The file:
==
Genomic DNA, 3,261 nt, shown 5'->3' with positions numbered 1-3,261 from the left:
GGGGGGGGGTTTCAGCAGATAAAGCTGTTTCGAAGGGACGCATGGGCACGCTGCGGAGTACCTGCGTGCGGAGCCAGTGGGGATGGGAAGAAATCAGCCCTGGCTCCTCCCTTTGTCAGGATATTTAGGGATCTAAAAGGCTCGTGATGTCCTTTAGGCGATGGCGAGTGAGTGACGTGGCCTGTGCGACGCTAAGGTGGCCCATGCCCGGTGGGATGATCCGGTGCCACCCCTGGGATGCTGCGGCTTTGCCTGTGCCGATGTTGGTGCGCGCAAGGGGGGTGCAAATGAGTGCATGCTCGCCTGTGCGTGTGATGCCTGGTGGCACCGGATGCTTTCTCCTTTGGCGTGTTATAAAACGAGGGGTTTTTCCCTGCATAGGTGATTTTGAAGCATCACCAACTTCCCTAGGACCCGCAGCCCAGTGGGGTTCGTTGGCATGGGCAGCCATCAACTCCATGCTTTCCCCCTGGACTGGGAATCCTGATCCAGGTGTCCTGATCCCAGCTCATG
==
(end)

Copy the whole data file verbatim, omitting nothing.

Genomic DNA, 3,261 nt, shown 5'->3' with positions numbered 1-3,261 from the left:
GGGGGGGGGTTTCAGCAGATAAAGCTGTTTCGAAGGGACGCATGGGCACGCTGCGGAGTACCTGCGTGCGGAGCCAGTGGGGATGGGAAGAAATCAGCCCTGGCTCCTCCCTTTGTCAGGATATTTAGGGATCTAAAAGGCTCGTGATGTCCTTTAGGCGATGGCGAGTGAGTGACGTGGCCTGTGCGACGCTAAGGTGGCCCATGCCCGGTGGGATGATCCGGTGCCACCCCTGGGATGCTGCGGCTTTGCCTGTGCCGATGTTGGTGCGCGCAAGGGGGGTGCAAATGAGTGCATGCTCGCCTGTGCGTGTGATGCCTGGTGGCACCGGATGCTTTCTCCTTTGGCGTGTTATAAAACGAGGGGTTTTTCCCTGCATAGGTGATTTTGAAGCATCACCAACTTCCCTAGGACCCGCAGCCCAGTGGGGTTCGTTGGCATGGGCAGCCATCAACTCCATGCTTTCCCCCTGGACTGGGAATCCTGATCCAGGTGTCCTGATCCCAGCTCATG